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About Santosh Balgar

He is a Software Engineer working in an industry-leading organization. He has completed his bachelors from Visweswaraya Technological University. In his career, he has worked in designing and implementing various software systems involving Java/J2EE, Spring/ Spring Boot, React JS, JQuery, Hibernate and related database technologies. He loves to share his knowledge and always look forward to learning and explore new technologies. He loves to spend his free time with his family. He enjoys traveling and loves to play cricket.

What is Spring Framework

In this article, we are going to explain what is Java Spring framework. We are going to learn about architecture, core features, different modules, and feature additions from Spring 5.

The Spring Framework is an open-source, lightweight application framework and Inversion of Control container for the Java platform. The first version of the Spring Framework was released in 2003. The increasing popularity of the framework among Java developers kept it evolving, the most recent being Spring 5.

1. What is Framework

Spring is undoubtedly the most popular Java Enterprise Application Framework. It can even support recent JVM based languages Groovy and Kotin. The spring framework is divided into multiple modules. In this section, we are going to learn about Spring’s core principles Dependency Injection/Inversion of Control and Aspect-Oriented Programming (AOP).

1.1 Dependency Injection/ Inversion of Control

Dependency Injection is a software engineering technique that makes a class independent of its dependencies by abstracting an object’s usage from its creation. Spring’s implementation of Dependency Injection is called Inversion of Control.

In Spring the application objects that are managed by IoC containers are called beans. A bean is an object that is instantiated, assembled and managed by Spring IoC container. The bean dependencies are defined in configuration metadata used by the container.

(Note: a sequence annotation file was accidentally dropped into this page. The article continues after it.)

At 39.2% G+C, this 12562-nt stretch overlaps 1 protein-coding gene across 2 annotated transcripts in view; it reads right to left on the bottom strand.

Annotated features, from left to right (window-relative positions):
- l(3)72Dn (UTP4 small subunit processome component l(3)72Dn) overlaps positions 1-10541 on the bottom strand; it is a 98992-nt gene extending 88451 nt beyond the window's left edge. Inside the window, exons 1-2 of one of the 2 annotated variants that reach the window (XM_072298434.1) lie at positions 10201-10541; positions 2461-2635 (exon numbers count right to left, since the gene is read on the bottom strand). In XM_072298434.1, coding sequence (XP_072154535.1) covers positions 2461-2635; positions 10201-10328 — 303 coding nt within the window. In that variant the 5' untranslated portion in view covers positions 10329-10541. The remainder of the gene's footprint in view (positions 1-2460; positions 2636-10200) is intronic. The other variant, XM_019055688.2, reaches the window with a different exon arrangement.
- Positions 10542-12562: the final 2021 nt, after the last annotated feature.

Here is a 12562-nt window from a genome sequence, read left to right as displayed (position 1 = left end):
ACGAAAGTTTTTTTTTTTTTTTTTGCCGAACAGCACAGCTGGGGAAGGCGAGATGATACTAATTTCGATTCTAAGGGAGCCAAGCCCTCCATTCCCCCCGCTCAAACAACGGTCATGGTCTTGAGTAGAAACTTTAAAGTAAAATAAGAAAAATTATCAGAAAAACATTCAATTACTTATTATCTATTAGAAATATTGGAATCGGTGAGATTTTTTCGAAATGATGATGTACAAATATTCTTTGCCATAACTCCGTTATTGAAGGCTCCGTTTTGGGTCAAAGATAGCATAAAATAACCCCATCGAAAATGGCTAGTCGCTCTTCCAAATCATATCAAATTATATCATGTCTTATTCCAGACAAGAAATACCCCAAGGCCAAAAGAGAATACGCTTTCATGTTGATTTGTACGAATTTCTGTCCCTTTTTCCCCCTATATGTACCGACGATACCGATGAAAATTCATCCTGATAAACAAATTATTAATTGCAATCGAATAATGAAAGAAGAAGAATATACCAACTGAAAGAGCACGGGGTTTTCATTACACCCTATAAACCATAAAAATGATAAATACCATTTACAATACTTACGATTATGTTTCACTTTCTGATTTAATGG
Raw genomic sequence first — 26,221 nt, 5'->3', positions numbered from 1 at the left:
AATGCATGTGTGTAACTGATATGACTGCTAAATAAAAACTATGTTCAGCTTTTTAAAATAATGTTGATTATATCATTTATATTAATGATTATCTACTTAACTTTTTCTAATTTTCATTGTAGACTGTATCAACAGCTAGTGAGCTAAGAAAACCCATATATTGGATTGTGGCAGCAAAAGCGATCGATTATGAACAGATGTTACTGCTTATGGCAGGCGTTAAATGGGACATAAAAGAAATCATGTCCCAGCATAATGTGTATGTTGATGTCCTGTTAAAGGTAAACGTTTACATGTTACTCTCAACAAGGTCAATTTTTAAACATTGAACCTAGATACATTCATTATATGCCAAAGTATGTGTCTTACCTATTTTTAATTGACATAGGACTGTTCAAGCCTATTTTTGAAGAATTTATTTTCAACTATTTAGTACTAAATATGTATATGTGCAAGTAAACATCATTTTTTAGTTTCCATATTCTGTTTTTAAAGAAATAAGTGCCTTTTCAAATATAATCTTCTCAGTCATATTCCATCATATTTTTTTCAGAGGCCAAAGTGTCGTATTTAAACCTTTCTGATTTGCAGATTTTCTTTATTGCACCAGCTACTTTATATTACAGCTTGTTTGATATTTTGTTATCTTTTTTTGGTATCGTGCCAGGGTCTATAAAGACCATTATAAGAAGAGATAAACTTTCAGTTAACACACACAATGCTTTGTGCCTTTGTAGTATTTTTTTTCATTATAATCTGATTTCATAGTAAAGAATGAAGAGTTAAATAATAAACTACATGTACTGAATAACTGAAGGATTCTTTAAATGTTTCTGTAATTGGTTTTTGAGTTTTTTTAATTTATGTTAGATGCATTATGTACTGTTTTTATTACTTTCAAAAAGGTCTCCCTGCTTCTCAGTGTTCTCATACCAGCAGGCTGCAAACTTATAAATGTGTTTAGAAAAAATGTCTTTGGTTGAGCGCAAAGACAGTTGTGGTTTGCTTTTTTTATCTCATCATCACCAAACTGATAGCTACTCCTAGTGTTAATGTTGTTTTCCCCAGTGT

The org.springframework.context.ApplicationContext represents the Spring’s IoC container and is responsible for dependency management. Configuration can be defined either using XML or by one or more Java classes.

1.2 Aspect-Oriented Programming

Aspect-Oriented Programming complements Object-Oriented Programming by providing another way to structure your programs. AOP is used in spring to provide,

  • As a replacement to EJB to provide declarative enterprise services
  • Allow users to use custom aspects

AOP can be very helpful in handling cross-cutting concerns like logging, transactions, security, auditing, caching…etc.

1.3. Spring Environment

Spring provides the environment information where the application is running by exposing an Environment interface. It provides two very crucial information for any application, namely profiles and properties.

1.3.1 Profile:

A profile is the logical segregation of the beans and their related properties. Moreover, this information will be available only if the profile is active. An application can have several profiles for their different environments or uses, and they can activate the profiles based on the requirement. A profile can be configured either through XML configuration or using java annotations.

1.3.2 Properties:

Properties are configuration which we set or externalise in an application. We pass different values to the properties and maintain different property files based on our requirements. For example, we can have two databases, one for test data and one for actual data, so whenever we want to do some test, we can assign the test properties and vice versa

1.4 Differences with Struts

Spring and struts are among the most popular frameworks for Java. Both are different in the way they work and are their uses. Let us discuss the differences between them.